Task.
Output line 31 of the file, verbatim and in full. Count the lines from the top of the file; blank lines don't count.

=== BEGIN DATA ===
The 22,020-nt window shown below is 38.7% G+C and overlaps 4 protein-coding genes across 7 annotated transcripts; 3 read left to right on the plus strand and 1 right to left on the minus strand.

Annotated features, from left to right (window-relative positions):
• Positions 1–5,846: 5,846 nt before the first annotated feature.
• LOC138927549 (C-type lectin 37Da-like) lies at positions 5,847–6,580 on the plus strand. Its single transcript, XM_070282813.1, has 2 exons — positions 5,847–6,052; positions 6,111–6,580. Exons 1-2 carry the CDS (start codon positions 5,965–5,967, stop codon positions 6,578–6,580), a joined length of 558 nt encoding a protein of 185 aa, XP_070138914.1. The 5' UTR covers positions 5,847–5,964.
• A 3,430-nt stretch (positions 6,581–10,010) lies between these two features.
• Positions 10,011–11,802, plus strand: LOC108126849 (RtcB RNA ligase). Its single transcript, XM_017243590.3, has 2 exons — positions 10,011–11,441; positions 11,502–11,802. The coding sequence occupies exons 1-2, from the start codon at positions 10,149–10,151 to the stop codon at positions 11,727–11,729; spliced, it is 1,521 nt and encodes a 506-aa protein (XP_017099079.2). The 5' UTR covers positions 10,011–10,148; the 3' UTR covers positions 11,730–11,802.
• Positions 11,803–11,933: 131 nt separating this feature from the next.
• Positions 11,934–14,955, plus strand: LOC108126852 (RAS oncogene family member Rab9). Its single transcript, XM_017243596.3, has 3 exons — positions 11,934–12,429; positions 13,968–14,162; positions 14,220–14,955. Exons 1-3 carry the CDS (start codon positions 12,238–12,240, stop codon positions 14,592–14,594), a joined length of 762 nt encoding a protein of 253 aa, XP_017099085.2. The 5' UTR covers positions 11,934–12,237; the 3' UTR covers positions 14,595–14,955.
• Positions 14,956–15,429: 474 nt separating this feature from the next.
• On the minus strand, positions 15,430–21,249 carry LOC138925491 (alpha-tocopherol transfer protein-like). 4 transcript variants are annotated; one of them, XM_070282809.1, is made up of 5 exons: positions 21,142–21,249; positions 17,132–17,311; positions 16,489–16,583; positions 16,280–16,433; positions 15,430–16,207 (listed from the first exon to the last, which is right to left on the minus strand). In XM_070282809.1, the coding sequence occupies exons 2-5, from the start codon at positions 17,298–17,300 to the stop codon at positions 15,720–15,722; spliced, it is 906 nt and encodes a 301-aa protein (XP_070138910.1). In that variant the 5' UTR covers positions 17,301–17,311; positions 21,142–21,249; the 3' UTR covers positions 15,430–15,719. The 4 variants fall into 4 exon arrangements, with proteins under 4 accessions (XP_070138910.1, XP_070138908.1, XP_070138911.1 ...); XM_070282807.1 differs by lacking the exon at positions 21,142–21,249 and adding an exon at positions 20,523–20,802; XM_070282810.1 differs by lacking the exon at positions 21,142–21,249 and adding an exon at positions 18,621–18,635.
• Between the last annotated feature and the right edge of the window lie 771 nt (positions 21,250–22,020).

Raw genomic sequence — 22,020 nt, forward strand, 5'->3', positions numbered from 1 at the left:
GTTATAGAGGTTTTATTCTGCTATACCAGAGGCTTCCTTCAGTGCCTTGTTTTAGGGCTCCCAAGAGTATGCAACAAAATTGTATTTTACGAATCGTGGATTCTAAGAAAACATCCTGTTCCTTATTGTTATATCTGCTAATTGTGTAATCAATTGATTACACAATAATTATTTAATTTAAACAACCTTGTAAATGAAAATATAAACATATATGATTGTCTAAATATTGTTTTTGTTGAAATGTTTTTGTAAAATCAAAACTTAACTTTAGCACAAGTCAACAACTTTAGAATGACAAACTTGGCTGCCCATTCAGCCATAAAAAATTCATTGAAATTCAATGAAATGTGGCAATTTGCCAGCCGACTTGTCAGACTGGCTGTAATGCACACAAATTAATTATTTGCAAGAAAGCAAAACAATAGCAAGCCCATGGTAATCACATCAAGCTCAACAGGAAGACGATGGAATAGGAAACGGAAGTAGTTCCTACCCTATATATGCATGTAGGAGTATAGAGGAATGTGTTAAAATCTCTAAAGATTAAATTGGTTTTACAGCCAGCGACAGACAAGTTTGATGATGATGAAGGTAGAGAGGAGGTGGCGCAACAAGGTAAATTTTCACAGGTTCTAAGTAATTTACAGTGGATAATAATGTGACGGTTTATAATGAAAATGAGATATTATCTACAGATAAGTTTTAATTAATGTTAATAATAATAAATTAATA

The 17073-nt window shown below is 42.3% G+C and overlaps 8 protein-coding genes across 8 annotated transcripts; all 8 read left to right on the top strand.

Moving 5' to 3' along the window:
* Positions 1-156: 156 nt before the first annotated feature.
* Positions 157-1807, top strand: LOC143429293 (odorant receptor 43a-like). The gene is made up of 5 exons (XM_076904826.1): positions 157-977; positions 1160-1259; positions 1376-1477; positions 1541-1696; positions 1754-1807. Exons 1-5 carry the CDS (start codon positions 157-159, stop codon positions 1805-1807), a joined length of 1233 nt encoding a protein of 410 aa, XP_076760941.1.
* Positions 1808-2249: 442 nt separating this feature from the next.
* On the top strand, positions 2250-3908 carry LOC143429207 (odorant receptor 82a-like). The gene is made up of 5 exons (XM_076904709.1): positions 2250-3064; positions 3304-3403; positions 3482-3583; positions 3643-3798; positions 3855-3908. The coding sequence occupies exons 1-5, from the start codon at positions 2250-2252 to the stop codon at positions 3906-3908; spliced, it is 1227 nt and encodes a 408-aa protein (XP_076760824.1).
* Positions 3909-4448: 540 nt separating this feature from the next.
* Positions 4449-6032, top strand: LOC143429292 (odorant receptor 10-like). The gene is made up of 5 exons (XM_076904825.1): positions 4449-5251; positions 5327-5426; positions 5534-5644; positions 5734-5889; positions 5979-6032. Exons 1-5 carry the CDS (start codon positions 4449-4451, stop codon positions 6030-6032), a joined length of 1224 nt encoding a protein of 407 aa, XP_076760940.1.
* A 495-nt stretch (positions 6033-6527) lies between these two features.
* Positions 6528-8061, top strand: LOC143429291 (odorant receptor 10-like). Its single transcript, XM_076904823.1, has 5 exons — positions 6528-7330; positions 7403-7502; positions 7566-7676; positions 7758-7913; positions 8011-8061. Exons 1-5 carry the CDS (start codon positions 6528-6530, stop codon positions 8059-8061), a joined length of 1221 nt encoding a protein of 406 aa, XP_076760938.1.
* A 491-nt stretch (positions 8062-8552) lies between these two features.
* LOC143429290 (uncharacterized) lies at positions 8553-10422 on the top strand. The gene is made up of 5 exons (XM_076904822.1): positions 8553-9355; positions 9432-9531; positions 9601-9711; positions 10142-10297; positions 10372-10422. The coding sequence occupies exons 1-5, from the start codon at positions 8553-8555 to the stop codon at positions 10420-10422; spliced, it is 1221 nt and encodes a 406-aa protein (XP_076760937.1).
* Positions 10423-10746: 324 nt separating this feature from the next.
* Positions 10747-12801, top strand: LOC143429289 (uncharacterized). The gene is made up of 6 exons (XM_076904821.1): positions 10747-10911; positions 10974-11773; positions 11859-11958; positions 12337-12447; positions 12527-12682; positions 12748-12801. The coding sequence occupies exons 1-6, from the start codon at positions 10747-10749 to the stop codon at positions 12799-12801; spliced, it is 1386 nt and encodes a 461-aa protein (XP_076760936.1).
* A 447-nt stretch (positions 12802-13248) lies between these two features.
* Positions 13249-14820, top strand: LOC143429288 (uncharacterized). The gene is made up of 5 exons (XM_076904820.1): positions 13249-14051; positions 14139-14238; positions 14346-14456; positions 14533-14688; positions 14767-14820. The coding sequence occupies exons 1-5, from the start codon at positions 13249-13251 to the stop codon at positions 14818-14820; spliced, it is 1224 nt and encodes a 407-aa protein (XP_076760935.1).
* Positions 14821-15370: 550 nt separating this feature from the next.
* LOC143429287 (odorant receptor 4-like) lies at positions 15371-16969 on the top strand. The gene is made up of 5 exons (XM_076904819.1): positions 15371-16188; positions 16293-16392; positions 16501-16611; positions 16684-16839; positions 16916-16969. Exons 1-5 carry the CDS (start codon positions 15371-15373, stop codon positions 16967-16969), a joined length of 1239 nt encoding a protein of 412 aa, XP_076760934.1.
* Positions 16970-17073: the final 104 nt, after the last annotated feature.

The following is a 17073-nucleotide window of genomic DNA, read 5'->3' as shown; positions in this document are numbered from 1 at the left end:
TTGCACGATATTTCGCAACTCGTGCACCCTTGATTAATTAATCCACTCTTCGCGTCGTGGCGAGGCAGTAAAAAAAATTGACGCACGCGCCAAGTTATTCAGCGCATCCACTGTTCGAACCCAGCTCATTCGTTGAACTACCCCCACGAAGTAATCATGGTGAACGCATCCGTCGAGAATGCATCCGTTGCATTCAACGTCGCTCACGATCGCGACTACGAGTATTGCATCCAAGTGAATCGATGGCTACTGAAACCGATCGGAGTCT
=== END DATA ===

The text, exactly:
* LOC143429287 (odorant receptor 4-like) lies at positions 15371-16969 on the top strand. The gene is made up of 5 exons (XM_076904819.1): positions 15371-16188; positions 16293-16392; positions 16501-16611; positions 16684-16839; positions 16916-16969. Exons 1-5 carry the CDS (start codon positions 15371-15373, stop codon positions 16967-16969), a joined length of 1239 nt encoding a protein of 412 aa, XP_076760934.1.